Bill Brink | Wednesday, November 29, 2006
I sit at my desk surrounded by an array of course selection materials – everything my advisor had to offer. I have my prospective schedule in front of me. My computer screen displays every piece of pertinent information I could find. I’m physically ready and mentally prepared to schedule my classes for next semester.
It’s 12:39. My registration time is 12:45. I’m not worried about getting the classes I want. All that worries me is whether I’ve made the right choices. I cross-check the classes with The Hours, second-guessing myself and my ability to construct a schedule.
12:45. I’m in. My PIN works. The page looks like the tutorial said it should. My first three classes fall into place smoothly.
12:46. I hit some roadblocks. Discussion sessions I need are full. Apparently, I have more AP credit than I thought – paradoxically making life more difficult.
I worry more that a wrong choice will hinder my college career. No, I tell myself, that can’t be right. Every course I’m taking fulfills a requirement for either the University, the College of Arts and Letters or my major or minor.
But is that the way it should be?
Some say college is preparation for the real world. Others believe it to be the best four years of your life and think it should be treated as such. Should I take classes that will help guide me along the path I envision my life taking, and that will be useful to me?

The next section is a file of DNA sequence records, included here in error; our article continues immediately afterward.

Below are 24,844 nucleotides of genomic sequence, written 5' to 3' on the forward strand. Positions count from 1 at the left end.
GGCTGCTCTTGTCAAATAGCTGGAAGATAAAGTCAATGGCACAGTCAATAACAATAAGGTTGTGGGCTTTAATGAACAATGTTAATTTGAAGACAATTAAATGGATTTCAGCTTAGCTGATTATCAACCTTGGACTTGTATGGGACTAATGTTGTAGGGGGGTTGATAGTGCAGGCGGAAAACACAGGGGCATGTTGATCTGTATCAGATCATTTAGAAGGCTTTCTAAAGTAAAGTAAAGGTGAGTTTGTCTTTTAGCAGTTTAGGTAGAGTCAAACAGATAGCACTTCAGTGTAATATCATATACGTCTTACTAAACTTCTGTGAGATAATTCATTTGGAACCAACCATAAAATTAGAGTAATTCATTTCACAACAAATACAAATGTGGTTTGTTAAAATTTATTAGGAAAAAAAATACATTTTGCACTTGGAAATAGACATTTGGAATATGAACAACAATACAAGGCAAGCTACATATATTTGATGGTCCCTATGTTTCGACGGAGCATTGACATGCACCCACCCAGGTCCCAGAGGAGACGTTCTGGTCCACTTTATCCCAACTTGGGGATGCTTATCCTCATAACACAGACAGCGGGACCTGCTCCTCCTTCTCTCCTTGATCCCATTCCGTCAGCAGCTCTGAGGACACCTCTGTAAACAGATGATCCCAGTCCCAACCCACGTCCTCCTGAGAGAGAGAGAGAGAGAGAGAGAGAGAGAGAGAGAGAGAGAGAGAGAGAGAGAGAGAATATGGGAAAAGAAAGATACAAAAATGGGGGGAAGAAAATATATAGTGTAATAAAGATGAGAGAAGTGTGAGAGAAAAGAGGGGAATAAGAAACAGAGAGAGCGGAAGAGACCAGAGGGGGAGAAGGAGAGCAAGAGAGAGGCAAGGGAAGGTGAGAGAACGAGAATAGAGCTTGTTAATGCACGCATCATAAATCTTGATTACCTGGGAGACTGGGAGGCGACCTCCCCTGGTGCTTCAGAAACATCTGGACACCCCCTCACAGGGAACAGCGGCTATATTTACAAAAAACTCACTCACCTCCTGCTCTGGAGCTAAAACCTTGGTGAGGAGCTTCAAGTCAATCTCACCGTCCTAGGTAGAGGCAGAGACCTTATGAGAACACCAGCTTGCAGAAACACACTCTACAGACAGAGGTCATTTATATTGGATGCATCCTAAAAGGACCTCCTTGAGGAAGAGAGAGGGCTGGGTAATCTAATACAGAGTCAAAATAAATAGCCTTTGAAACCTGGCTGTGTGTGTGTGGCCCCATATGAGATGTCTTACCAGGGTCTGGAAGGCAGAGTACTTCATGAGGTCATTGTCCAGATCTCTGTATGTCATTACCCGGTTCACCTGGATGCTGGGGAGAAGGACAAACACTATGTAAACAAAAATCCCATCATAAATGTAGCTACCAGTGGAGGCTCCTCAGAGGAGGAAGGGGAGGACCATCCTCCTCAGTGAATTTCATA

Or should I instead embrace the moment and take what I want to take?
“Political Theory” is clearly the right decision. It meets both a University and an Arts and Letters requirement and looks interesting to boot.
But the “History of American Sport” sure does look enticing.
1:32. I stare glumly at my computer screen as it mocks my feeble attempts to salvage anything resembling a schedule. It says I’m in a class at 8:30 in the morning – a sure sign of a desperation move.
How much should things like that factor in? I wonder. College is a time that will mold me into who I am after I graduate, and I want to make decisions while here to ensure that I’m molded the way I see myself. But will doing that sacrifice my experience while here?
1:45. I have a brainwave. I switch a MWF for a TR and the pieces of my scheduling puzzle fall into place perfectly. Looking at my completed schedule, I come to the conclusion that taking or not taking certain courses won’t obstruct my ability to succeed. In fact, it will widen my base of knowledge, an important aspect of life.
Every course will aid me in some way, and college will guide, not dictate, my life and career. I hope I’m right in my belief; if not, I won’t find out until it’s far too late to fix it.
Oh well. At least I get to sleep until nine.